Thursday, December 16, 2004


I've recently undertaken to learning Macromedia Flash. This has to be the most poorly documented piece of software ever. When I say poorly, I'm not saying that there's no documentation. I'm saying that the documentation that's out there is so poorly written and organized, that I gave up trying to use it. Part of the problem is that they don't just have one big document that gives you everything. There are half a bajillion little documents that give you some information.

The documentation looks like it was designed by a person who absolutely refuses to read any more text than will fit on a single page. This means that any idea or concept that's too big for one page is made so vague that it fits on one page, or it's split up into incoherent chunks.

I had a Computer Science professor who thought the same way. This was back in the day before professors had their notes condensed down into powerpoint slides. She wrote her notes out on an overhead projector longhand. She'd do this on transparency sheets. One concept to a sheet please. If it was a big concept she would start out writing small. Sometimes she would miscalculate, and end up having to cram the last bits of information in a jumble of smudged overhead marker at the very bottom right corner of the transparency sheet.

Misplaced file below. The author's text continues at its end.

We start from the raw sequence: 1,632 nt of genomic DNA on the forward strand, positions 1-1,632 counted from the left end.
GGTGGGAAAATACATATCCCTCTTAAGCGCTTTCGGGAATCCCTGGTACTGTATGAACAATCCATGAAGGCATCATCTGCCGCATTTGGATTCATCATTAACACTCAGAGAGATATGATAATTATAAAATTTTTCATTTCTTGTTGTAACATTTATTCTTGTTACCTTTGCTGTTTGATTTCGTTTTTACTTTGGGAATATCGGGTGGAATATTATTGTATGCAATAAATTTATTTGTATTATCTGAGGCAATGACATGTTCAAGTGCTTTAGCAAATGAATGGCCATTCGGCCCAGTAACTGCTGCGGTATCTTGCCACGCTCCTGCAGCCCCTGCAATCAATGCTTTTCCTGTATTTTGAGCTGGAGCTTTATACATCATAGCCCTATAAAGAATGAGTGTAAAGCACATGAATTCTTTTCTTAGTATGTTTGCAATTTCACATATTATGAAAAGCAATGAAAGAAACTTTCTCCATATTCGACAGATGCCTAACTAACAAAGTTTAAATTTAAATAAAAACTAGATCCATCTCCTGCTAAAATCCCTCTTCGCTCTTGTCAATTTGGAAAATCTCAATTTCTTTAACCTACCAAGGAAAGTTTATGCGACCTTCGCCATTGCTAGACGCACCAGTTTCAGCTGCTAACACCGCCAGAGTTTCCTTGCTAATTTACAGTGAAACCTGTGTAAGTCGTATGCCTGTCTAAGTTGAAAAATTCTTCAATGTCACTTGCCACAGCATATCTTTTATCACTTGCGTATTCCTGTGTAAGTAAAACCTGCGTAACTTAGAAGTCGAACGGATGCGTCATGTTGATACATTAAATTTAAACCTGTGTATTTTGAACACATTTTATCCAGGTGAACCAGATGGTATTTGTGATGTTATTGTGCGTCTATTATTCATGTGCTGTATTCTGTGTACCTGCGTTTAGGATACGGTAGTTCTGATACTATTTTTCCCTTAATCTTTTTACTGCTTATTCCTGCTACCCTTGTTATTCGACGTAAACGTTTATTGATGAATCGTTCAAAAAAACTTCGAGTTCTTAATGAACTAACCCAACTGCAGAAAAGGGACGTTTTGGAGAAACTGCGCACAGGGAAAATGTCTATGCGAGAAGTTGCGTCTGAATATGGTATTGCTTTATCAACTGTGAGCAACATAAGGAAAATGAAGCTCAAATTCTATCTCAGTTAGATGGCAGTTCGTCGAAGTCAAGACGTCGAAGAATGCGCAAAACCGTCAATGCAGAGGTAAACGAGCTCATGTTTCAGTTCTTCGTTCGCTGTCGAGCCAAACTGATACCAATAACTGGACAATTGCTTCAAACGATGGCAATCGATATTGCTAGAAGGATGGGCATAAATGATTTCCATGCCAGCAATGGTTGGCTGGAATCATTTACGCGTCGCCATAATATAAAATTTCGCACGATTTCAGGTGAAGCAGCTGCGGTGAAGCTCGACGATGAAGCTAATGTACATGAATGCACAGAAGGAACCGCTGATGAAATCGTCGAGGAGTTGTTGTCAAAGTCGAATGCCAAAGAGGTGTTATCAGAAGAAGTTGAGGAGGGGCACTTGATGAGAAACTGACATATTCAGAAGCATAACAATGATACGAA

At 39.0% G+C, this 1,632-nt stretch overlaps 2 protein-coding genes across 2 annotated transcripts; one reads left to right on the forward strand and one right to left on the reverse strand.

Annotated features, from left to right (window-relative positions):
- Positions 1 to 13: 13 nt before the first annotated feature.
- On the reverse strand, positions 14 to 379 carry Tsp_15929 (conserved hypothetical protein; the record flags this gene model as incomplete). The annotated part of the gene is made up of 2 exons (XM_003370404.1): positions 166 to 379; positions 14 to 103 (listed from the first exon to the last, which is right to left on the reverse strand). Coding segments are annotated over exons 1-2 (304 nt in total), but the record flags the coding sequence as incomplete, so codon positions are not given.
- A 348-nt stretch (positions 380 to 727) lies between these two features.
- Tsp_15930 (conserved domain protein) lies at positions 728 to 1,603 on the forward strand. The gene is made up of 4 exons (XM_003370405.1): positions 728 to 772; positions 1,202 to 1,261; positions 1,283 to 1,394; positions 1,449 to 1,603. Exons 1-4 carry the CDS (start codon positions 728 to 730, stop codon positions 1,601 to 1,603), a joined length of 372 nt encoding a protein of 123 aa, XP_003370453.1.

Anyway back to the Flash documentation and how bad it was. It was so bad that I went out and bought an external manual. I generally don't like manuals. I'd prefer something that I can print off at work and staple together. That way work picks up the tab. No such luck this time. Normally when buying manuals I go straight to the source of 90% of all good technical documentation. O'Reilly and Associates. If it's technical, they've written a manual on it, and in my experience it is often the best manual on the topic. This time I didn't find one to my liking. I started to ask around, and got a few suggestions. Normally I have several rules about manuals.

  1. Never buy a book who's title insults you. If you see a book title like "Personal Finance for Dummies" or "Practical Database Design for Flaming Idiots" or "Learning Perl for the microencephalic", just put the book down and walk away.
  2. Never buy a book with a past participle that starts in "de" or "un" in the title. That means no words like demystified, unleashed, debunked. That sets up entirely too high of an expectation. What if the subject isn't demystified or unleashed when I'm done reading? There's one exception that I make to this rule. As soon as the authors get off their asses and write them, I'm buying the entire UNFUCKED series. I'm sure that I could probably help provide source material, and might even be able to ghost write for them.
  3. The more authors, the worse the manual. I've found that between 1 and 3 authors is optimal. There are a few exceptions. This being the most notable. On the other hand, this book is almost guaranteed to suck.
  4. Never buy a manual with the author(s) picture(s) on the front.
  5. Only one adjective in the title. That means books like this one are out. If there are adjectives in the title they should be words like practical, simple and plain.

So anyway I broke down and bought a couple of the books recommended by my cow-orkers. The ones recommended seem to break most of my rules, but we shall see.

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